I PROBED IT, I hit it, I shoved it, I did everything but beg and when everything failed I begged, too. The rock didn't care.
It held me gently but firmly, like a mother an unruly child, a vice of stone across my broken ankle.
I refused to die there. I pushed the rock, yanked on it, banged my fists against it. The vultures circled above. One by one they landed. I threw stones at them, shouted at them, cursed them. They were like rocks. The sun scorched us all, human, bird and rock. When it faded below the horizon the land grew cold, then freezing.
The night was bad. In the morning the ants found me and the day got worse. That evening my father came by, pulled up a chair and chatted about the news. I tried to hug him but he evaporated. Mother didn't deign to show. Not her type of company, rocks.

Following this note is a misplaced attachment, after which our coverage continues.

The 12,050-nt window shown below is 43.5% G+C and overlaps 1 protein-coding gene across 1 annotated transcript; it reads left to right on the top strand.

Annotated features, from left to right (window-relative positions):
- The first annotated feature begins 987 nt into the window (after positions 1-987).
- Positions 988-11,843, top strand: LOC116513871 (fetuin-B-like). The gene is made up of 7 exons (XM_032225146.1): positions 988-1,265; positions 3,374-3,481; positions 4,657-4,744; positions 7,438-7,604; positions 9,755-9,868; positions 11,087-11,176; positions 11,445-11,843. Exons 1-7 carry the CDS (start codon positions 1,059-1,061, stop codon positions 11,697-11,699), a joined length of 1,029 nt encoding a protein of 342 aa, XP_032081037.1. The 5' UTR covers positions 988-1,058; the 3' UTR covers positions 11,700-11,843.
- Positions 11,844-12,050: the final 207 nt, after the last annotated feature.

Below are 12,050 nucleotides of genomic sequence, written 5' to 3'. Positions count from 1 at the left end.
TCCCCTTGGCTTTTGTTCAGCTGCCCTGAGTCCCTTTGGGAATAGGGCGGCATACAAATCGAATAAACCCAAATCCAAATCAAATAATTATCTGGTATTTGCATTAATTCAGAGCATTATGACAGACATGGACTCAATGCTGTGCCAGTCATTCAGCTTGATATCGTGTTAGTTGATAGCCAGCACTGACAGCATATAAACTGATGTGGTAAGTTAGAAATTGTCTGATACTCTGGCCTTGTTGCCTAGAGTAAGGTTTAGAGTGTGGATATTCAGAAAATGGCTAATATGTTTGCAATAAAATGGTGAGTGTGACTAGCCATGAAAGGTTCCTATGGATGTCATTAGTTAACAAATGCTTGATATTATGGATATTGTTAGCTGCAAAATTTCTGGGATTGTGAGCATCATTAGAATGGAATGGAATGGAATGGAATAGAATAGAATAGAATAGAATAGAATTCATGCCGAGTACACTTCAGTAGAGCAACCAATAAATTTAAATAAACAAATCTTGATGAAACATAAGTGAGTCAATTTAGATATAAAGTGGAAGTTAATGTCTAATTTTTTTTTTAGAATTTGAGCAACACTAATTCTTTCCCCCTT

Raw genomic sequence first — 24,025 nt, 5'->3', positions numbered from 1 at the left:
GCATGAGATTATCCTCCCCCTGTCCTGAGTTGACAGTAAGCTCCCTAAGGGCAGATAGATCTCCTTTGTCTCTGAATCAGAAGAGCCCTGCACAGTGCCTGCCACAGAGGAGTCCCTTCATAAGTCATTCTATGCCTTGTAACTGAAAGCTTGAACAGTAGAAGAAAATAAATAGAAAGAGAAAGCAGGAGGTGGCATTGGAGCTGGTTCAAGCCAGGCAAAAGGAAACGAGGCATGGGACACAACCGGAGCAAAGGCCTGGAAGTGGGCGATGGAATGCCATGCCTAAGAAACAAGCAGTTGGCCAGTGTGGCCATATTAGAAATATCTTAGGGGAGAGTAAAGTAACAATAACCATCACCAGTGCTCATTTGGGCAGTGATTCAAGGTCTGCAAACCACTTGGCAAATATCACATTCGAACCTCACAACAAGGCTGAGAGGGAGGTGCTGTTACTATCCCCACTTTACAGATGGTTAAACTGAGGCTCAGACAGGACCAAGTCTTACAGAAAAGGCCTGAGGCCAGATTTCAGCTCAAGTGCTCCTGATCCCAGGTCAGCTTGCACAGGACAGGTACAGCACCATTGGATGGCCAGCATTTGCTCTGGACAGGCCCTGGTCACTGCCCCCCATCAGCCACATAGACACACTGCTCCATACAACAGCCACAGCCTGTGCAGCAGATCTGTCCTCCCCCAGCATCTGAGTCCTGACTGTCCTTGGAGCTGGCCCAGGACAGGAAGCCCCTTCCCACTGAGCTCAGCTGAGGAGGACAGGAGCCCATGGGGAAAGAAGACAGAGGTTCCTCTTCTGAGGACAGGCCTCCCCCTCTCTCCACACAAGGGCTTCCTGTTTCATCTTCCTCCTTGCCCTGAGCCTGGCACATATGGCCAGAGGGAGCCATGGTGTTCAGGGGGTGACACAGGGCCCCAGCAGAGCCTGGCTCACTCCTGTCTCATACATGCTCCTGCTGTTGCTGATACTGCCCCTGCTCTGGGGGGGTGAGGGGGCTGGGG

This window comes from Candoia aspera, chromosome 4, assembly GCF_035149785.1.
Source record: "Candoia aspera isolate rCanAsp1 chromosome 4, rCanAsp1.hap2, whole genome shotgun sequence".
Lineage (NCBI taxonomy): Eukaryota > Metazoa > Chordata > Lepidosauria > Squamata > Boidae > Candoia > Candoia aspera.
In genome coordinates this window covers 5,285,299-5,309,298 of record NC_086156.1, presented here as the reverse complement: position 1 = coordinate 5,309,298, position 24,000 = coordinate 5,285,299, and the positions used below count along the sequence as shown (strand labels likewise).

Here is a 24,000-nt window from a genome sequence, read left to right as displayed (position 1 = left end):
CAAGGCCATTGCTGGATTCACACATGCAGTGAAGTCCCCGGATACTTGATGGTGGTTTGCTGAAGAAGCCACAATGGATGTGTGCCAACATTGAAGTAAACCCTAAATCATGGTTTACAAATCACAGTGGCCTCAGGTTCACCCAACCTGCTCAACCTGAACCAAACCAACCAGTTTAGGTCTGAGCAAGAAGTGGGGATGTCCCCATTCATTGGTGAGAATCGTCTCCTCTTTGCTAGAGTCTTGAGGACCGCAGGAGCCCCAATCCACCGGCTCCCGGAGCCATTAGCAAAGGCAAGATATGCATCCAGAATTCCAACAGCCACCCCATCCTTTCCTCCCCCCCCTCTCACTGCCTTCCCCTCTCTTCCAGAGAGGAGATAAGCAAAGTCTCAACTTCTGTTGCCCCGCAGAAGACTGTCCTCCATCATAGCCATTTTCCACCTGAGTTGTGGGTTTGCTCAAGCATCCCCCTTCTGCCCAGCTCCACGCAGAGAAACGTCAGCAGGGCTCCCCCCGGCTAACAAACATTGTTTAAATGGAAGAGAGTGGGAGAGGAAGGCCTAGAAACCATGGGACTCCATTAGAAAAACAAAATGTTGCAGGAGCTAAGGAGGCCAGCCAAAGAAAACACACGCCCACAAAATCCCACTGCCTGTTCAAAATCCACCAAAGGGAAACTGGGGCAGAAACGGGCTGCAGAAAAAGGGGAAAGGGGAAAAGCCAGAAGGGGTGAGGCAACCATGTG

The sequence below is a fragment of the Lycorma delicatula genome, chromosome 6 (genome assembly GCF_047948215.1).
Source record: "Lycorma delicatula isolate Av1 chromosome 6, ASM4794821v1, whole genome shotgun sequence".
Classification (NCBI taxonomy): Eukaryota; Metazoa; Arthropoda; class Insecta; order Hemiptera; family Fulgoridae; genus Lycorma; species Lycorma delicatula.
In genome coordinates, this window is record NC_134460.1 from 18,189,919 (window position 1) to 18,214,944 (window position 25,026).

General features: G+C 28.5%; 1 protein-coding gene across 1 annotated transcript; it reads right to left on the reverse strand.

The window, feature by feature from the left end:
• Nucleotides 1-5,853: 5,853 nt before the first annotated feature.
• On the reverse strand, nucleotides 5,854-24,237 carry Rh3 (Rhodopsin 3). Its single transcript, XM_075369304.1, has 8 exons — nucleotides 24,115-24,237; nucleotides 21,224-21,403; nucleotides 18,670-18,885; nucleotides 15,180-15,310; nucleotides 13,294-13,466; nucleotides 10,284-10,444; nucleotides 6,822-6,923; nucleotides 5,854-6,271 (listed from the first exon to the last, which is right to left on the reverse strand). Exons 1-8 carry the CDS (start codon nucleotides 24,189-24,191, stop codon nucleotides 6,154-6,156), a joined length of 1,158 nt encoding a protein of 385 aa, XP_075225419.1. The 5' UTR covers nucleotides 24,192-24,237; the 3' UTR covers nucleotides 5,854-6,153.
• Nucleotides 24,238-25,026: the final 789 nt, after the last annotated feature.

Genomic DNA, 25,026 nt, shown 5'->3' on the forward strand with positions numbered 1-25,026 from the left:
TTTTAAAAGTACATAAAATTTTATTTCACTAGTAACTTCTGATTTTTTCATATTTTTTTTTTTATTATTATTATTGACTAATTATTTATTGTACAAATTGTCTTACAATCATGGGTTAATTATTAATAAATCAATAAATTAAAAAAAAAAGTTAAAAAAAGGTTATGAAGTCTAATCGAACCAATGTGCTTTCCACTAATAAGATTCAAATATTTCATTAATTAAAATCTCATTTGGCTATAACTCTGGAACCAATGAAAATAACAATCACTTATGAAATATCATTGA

I was going to die here, the cactus told me. I could live with that.
It was the thought of landing in the tabloids that annoyed me. If only I'd gone to Disneyland instead. The rock listened to my complaints. It was a good listener.
That night it sheltered me, shared its warmth with me. A kind rock, that. My kind of rock.
We lay together, shared stories in soft voices and when the humans came and dragged me away I cried for the loss of my friend.
By day, Filip Wiltgren is a mild-mannered communication officer at Linköping University, where he also teaches communication and presentation skills at a post-graduate level. But by night, he turns into a frenzied ten-fingered typist, clawing out jagged stories of fantasy and science fiction, which have found lairs in places such as Analog, Grimdark, Daily SF, and Nature Futures. Filip roams the Swedish highlands, kept in check by his wife and kids. He can be found at www.wiltgren.com